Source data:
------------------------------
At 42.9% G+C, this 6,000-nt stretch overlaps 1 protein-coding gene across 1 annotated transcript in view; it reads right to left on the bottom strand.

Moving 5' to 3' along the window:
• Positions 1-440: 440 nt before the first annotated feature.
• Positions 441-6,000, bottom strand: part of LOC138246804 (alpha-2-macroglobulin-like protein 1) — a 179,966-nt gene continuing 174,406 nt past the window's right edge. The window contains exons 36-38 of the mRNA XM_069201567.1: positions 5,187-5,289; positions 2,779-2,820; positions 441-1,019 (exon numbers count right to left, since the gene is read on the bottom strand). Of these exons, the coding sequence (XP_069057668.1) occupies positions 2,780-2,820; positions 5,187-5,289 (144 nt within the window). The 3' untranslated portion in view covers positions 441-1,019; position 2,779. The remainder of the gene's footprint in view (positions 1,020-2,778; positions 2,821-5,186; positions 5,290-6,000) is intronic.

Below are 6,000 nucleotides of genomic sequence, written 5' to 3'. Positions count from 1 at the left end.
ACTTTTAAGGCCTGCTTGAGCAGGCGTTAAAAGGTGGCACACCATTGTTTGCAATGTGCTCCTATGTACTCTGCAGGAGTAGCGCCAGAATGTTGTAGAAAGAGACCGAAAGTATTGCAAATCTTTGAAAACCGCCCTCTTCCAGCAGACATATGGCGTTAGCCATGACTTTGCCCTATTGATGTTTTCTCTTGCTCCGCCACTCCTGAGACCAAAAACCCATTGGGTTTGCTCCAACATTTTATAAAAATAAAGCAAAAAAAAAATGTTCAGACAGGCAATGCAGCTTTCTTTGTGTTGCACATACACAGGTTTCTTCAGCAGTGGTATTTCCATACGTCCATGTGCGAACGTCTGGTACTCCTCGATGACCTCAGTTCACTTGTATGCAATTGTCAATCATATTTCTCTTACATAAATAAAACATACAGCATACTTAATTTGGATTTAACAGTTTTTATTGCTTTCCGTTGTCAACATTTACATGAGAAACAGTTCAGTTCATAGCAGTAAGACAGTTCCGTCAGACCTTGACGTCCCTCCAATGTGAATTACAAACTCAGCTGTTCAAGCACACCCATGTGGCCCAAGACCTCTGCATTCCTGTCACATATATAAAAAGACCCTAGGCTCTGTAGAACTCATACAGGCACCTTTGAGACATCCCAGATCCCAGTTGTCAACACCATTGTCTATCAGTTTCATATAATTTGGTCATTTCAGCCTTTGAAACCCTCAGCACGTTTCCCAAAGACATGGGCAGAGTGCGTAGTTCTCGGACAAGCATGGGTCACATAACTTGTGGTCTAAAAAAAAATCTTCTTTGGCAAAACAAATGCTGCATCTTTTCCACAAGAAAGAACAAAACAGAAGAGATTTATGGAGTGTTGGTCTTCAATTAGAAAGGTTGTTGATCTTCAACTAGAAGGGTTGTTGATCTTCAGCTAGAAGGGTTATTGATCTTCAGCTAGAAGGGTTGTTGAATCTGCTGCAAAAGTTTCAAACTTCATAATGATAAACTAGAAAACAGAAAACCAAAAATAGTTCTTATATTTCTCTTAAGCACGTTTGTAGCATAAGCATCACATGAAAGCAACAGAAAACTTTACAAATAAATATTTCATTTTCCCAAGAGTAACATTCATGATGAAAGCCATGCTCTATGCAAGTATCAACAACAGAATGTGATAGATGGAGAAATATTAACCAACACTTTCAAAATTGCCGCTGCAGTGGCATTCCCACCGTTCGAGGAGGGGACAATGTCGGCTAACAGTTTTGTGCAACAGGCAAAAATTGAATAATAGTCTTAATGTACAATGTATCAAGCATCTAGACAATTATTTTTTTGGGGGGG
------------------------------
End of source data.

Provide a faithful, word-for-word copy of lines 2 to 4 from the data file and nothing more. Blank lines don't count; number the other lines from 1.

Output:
Moving 5' to 3' along the window:
• Positions 1-440: 440 nt before the first annotated feature.
• Positions 441-6,000, bottom strand: part of LOC138246804 (alpha-2-macroglobulin-like protein 1) — a 179,966-nt gene continuing 174,406 nt past the window's right edge. The window contains exons 36-38 of the mRNA XM_069201567.1: positions 5,187-5,289; positions 2,779-2,820; positions 441-1,019 (exon numbers count right to left, since the gene is read on the bottom strand). Of these exons, the coding sequence (XP_069057668.1) occupies positions 2,780-2,820; positions 5,187-5,289 (144 nt within the window). The 3' untranslated portion in view covers positions 441-1,019; position 2,779. The remainder of the gene's footprint in view (positions 1,020-2,778; positions 2,821-5,186; positions 5,290-6,000) is intronic.